Are you paying too much tax?

Times are tough, even for SARS it seems.  Business Report revealed that SARS had “collected R1.250 trillion in tax revenue in the year ended March 2021, which was around 12 percent less compared with the government’s original February 2020 target of about R1.425trln.”

The revenue service is now chasing up businesses that have outstanding tax due dating back as far as 15 years ago.  And it will “target wealthy taxpayers’ R400bn stashed offshore” according to Business Day.

If money is getting tight for the Receiver of Revenue, the Covid-19 lockdown has had a particularly negative impact on the small and micro businesses.  You now have to make every cent count, and that also means making sure that you don’t pay any more tax than you absolutely have to. 

We all know that companies must pay SARS R 28 on every R 100 net profit that they make.  But that does not apply to all businesses.  There are lower tax rates for some small businesses.

For example, if your business makes sales of up to R1 million for the year ending end February, it may qualify to only pay Turnover Tax.  If:

  • your business is not a Personal Service Provider*, and
  • you and the other owners are people (not companies), and
  • you and the other owners are not owners in other companies, and
  • not more than 20% of your personal income comes from Professional Services, and
  • the business was not previously registered for Turnover Tax,

then you can register your business for Turnover Tax.

What are the advantages of paying Turnover Tax?

Let’s say that your business’ annual turnover is R1 million, then you would pay R 6,650 + 3% of turnover over R 750,000, ie R 6,650 + R 7,500 = R 4,150 Turnover Tax (even if you make very little, or no profit). 

With the same turnover of R1 million and, say, a net profit of R 250,000, if your business is registered for Company Tax your tax would be 28% of R 500,000 = R 70,000.  And it would have a lot more paperwork to do. 

Why?  Because, if your business is registered for Turnover Tax:

  • it doesn’t have to register for Provisional Tax, Income Tax, Capital Gains Tax, Dividends Tax or VAT, and
  • it only submits staff payroll tax (and if you do register, VAT) returns twice a year.

But what if your business’ annual turnover is over R1 million?  What if its annual gross income is as much as R 20 million? 

Well, it could qualify for Small Business Corporations (SBC) tax if:

• the business is not a Personal Service Provider*, and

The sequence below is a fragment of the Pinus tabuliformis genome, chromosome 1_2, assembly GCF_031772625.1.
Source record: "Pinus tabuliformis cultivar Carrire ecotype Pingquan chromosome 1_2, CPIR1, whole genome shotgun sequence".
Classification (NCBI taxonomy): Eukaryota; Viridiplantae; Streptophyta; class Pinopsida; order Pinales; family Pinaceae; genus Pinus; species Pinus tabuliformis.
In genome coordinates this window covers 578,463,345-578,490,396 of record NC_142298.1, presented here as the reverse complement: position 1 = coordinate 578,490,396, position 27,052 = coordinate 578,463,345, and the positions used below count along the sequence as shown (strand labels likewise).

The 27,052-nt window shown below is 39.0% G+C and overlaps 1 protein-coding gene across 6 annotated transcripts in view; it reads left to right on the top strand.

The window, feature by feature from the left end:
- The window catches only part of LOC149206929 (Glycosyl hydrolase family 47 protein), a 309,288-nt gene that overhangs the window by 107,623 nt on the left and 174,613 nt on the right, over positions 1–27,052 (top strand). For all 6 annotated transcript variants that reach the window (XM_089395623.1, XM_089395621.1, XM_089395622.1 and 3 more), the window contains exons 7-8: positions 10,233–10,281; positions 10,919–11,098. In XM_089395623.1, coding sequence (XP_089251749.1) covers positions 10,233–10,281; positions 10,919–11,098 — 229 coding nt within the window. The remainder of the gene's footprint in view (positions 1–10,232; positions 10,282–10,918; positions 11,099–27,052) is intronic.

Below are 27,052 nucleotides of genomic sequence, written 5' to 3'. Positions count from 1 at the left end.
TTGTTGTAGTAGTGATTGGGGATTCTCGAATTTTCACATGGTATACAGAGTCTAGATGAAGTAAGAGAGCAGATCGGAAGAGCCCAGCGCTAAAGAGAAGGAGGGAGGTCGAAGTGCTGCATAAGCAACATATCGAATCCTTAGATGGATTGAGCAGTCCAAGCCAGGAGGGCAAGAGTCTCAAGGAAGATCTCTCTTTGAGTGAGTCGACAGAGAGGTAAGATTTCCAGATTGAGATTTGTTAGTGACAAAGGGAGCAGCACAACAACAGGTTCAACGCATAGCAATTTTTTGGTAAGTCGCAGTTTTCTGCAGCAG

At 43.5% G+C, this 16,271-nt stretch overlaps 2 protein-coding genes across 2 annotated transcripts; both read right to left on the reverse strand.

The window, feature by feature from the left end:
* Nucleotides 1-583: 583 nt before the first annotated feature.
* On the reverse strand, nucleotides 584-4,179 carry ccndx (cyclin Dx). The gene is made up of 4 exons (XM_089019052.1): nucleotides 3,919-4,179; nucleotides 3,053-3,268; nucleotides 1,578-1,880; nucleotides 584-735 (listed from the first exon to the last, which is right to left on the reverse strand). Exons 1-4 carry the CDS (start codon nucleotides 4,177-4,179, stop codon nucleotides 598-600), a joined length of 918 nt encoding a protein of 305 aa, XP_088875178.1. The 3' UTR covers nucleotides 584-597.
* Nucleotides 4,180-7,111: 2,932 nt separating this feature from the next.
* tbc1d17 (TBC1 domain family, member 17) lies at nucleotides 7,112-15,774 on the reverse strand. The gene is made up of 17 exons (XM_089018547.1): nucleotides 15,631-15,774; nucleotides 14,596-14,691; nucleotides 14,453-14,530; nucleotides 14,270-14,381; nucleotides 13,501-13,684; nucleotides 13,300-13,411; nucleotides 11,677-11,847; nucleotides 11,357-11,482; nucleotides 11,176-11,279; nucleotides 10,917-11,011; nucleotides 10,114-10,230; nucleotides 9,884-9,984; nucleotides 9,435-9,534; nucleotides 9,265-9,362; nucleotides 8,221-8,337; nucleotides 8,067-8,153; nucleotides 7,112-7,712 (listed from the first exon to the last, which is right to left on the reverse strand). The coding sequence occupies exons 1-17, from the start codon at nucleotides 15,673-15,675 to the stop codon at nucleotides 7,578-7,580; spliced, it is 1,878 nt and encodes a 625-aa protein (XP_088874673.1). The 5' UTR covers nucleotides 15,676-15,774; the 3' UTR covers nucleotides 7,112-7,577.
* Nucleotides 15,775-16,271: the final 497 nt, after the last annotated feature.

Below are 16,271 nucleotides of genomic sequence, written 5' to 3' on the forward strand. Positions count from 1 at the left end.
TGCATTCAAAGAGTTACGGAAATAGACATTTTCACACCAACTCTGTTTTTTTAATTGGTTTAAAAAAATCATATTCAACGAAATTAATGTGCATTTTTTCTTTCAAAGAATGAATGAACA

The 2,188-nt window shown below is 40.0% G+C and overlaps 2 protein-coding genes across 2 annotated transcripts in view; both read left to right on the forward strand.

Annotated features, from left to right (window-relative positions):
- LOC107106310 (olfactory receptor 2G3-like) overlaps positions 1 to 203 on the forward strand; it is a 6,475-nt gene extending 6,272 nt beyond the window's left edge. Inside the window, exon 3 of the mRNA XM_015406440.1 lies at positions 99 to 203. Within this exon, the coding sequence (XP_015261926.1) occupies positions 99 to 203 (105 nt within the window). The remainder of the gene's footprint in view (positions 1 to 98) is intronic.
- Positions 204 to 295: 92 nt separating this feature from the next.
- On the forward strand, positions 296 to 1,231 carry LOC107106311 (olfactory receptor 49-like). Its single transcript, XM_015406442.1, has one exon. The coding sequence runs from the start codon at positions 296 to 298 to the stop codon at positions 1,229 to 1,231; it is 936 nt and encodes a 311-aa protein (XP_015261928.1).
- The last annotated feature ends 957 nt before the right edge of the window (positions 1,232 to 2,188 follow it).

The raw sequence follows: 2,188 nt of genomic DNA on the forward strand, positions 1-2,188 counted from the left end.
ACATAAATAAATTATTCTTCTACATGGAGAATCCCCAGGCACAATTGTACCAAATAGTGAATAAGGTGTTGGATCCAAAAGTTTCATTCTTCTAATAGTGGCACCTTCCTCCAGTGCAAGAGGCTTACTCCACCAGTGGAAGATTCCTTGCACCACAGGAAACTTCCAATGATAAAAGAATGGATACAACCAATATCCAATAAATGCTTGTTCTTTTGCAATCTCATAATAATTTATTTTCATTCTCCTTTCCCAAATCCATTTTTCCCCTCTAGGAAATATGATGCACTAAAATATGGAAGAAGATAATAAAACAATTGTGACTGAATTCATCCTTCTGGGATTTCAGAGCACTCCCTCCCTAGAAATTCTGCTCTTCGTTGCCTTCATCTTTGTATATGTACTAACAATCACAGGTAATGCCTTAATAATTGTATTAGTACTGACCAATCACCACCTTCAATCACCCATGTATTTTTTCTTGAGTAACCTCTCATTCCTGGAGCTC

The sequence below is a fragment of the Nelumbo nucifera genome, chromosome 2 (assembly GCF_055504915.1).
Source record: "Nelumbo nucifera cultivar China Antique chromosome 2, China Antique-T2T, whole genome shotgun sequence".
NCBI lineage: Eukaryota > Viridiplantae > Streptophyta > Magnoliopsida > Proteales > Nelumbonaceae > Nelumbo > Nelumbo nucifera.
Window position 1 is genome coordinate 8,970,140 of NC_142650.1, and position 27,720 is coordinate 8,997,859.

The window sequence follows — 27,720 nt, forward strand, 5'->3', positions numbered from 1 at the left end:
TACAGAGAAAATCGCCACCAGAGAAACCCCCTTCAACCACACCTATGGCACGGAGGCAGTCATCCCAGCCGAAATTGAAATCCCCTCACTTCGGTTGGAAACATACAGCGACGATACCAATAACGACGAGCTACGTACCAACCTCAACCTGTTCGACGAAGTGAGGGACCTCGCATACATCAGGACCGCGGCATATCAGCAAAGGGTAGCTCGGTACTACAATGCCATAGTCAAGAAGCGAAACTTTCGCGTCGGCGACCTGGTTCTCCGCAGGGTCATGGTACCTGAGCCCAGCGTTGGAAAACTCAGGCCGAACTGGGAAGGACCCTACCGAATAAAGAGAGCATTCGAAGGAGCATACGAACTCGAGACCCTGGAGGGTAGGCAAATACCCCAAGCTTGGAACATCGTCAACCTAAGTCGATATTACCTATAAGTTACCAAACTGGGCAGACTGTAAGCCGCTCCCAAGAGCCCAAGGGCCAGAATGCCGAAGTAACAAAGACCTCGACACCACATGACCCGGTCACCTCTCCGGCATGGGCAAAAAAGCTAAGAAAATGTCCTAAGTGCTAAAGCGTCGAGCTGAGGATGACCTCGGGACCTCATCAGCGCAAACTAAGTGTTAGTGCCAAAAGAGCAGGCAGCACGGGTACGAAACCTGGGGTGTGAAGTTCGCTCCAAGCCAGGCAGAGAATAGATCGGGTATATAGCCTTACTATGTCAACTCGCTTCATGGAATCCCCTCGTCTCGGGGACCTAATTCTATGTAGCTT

• all the shareholders in your business are natural persons, and
• you only own this one business, and
• less than 20% of its turnover comes from “investment” income.

In that case, let’s say your business’ taxable income (net profit) is R1 million, then you would pay R 59,098 + 28% of income above R 550,000, ie R 59,098 + R 126,000 = R 185,098 Small Business Corporation tax.

With the same taxable income of R1 million and if your business is registered for Company Tax your tax would be 28% of R1 million =  R 280,000.

Are there other advantages to being registered for SBC tax?  Yes.  It gets to:

• write off all assets bought for trade in the year of purchase (ie 100% depreciation) and
• write off all assets bought for manufacture over three years: 50 / 30 / 20 depreciation.

Don’t forget: in both cases, if you take a salary of, say, R 189,600 (R 15,800 per month) your annual personal salary deductions will amount to R 22,284.

Would the savings make it worth your while to register your business for Turnover Tax or Small Business Corporations tax?

Click here if you want to discuss tax savings for small businesses with us.


* Personal Service Provider (PSP)
This is where the owner of the company is the person who actually delivers the service, like an accountant or an estate agent.

* For the full list of requirements for Turnover Tax, visit
http://www.sars.gov.za/TaxTypes/TT/How-Register/Pages/Quick-test-for-individuals-and-companies.aspx

* For the full list of requirements for SBC tax, visit
https://www.sars.gov.za/AllDocs/OpsDocs/Guides/LAPD-IT-G10%20-%20Tax%20Guide%20for%20Small%20Businesses.pdf


First published: 2017/05/23   Updated: 2021/04/06

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